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Astronomy 2143 - Cosmology: The History of the Universe

Why is there something, rather than nothing?
What was the Big Bang?
How fast is the universe expanding?
How will the universe end?

Astronomy 1143, The History of the Universe, is a one-semester on the history of the universe as we currently understand it and about the history of cosmology as a subject. It is a General Education (GE) Physical Science course in the Natural Science category. The goals of courses in this category are for students to understand the principles, theories, and methods of modern science, the relationship between science and technology, the implications of scientific discoveries, and the potential of science and technology to address problems of the contemporary world.

Why is there something, rather than nothing? This is one of the oldest questions in human thought, and astronomers and physicists have made extraordinary progress towards answering it over the last century. We now know that the universe we see today has expanded from an extremely hot, extremely dense state - the ``Big Bang'' - that existed about 14 billion years ago. We know that the rich structure in today's universe - billions of galaxies that are arranged in enormous filaments and sheets and filled with stars and planets - emerged from the action of gravity on tiny primordial fluctuations. We know that the matter that makes up our everyday world, comprised of protons, neutrons, and electrons, accounts for only about 5% of the total matter and energy in the universe. We know something about the other dominant components, known as dark matter and dark energy, but their true nature remains mysterious, and a subject of intense research by astronomers and physicists.

This course will teach you about the history of the universe as we currently understand it and about the history of cosmology as a subject. We will see how astronomers have used observations from telescopes and satellites together with basic physical principles to piece together the picture summarized above. We will learn about some of the research that is being done today to gain a deeper understanding of the matter and energy contents of the cosmos, the physics of the Big Bang, and the origin of galaxies. Along the way, we will learn about light and its role as a messenger from the distant universe, about gravity and its impact on the motions of galaxies and the expansion of the cosmos, and about atoms and how they are forged in the hot early universe and the centers of stars.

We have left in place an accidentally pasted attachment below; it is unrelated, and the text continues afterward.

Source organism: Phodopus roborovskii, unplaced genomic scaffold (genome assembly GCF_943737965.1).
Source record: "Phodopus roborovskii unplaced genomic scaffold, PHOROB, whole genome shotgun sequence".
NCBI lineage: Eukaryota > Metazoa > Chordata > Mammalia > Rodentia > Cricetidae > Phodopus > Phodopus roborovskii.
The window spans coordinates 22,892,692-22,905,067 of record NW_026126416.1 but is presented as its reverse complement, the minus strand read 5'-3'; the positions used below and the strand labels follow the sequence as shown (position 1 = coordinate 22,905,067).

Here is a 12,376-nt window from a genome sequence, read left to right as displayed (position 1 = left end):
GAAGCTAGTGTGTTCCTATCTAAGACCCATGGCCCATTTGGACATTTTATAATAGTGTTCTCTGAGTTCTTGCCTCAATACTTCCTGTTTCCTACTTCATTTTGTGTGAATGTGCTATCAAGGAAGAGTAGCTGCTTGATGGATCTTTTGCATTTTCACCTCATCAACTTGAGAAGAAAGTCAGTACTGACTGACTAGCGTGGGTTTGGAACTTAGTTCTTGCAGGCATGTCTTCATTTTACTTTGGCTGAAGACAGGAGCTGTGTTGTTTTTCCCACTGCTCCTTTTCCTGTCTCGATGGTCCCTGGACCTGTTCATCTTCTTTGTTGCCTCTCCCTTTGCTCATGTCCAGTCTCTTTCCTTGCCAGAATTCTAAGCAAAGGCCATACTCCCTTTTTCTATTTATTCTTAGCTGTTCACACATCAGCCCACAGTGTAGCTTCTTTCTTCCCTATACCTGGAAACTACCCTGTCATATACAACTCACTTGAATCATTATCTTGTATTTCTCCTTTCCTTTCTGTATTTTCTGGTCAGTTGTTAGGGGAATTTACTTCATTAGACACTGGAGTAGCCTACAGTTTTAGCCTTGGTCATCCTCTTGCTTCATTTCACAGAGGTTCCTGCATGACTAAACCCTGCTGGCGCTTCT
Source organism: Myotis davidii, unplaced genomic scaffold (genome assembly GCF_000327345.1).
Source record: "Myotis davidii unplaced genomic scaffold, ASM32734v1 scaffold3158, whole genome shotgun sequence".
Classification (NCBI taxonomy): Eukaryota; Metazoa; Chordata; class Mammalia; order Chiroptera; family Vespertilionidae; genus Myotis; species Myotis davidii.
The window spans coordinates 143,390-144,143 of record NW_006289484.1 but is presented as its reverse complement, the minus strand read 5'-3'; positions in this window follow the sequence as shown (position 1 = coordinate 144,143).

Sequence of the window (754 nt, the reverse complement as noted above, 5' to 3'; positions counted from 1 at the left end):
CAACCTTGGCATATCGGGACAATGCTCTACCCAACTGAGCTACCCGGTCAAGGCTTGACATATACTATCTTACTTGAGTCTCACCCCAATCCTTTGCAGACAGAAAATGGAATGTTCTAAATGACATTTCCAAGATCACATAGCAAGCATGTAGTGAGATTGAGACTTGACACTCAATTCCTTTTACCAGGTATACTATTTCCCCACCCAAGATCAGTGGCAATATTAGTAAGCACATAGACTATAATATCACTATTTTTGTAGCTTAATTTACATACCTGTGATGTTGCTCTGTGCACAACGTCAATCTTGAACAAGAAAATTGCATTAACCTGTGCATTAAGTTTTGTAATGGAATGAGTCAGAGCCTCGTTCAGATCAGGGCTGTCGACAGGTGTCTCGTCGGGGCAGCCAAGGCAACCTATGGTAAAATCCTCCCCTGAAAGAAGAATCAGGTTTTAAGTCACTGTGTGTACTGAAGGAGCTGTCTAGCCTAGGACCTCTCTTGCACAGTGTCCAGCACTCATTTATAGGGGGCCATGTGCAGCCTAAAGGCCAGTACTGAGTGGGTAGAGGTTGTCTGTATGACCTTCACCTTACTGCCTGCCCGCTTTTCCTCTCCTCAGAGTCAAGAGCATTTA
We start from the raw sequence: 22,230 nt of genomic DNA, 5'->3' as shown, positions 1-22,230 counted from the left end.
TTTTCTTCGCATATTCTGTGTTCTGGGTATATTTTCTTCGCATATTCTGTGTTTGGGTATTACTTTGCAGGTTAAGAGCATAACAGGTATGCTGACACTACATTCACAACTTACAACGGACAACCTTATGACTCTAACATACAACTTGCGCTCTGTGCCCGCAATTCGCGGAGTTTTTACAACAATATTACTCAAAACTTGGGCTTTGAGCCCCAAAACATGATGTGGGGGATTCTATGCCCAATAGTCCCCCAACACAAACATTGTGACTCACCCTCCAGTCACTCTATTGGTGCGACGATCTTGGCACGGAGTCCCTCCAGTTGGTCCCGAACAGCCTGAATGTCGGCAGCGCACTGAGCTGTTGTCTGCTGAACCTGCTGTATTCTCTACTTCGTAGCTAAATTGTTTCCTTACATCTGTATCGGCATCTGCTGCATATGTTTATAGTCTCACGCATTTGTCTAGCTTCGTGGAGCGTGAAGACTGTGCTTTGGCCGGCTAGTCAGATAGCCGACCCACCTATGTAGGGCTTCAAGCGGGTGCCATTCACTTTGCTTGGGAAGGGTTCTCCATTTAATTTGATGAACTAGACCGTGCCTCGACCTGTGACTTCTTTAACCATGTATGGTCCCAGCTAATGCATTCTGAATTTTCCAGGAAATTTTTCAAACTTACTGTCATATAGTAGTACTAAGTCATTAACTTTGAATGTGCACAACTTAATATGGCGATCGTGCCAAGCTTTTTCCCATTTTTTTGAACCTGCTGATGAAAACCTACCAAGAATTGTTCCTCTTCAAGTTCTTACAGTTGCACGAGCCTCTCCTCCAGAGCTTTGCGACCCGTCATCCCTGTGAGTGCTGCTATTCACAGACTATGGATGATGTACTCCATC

Course Objectives

By the end of this course, students should successfully be able to:

  • Understand the basic facts, principles, theories, and methods of modern science.
  • Understand key events in the development of science and recognize that science is an evolving body of knowledge.
  • Describe the interdependence of scientific and technological developments.
  • Recognize the social and philosophical implications of scientific discoveries and understand the potential of science and technology to address problems of the contemporary world. 

Astronomy 1143 will meet these expected outcomes by covering these topics:

  • Measuring distances and velocities; properties of light; expansion of the universe
  • Gravity; the influence of gravity on cosmic expansion; evidence for dark matter
  • The Big Bang theory; the geometry of space
  • The cosmic microwave background
  • The origin of atoms: nucleosynthesis in stars and the early universe
  • Galaxies, dark matter, and the large-scale structure of the universe
  • Inflation and the pre-history of the Big Bang
  • Exotic energy and the fate of the universe

This course attempts to convey a number of the facts that astronomers and astrophysicists have learned about these topics, to describe the outstanding scientific problems that are the focus of current research, to illustrate ways in which physical principles are used to understand the universe, and to show how scientific theories are developed and tested against observations.

Course Organization

This is a 3 credit hour course; each week, there will be 3 hours of lecture with occasional take-home assignments designed to explore topics in greater detail. For Arts and Sciences students in a Bachelor of Arts program, this course meets the Arts and Sciences GE requirement of a natural sciences course without a laboratory component.

Course Catalog Description

Description of the history of the Universe from the Big Bang to the present; how observations led to the discovery of this history.

Prerequisites: Not open to students with credit for 2292 (292) or 1162 (162) or 143 or 172.

This course is available for EM credit. GEL Natural Science: Physical Science course. NS Admis Cond course.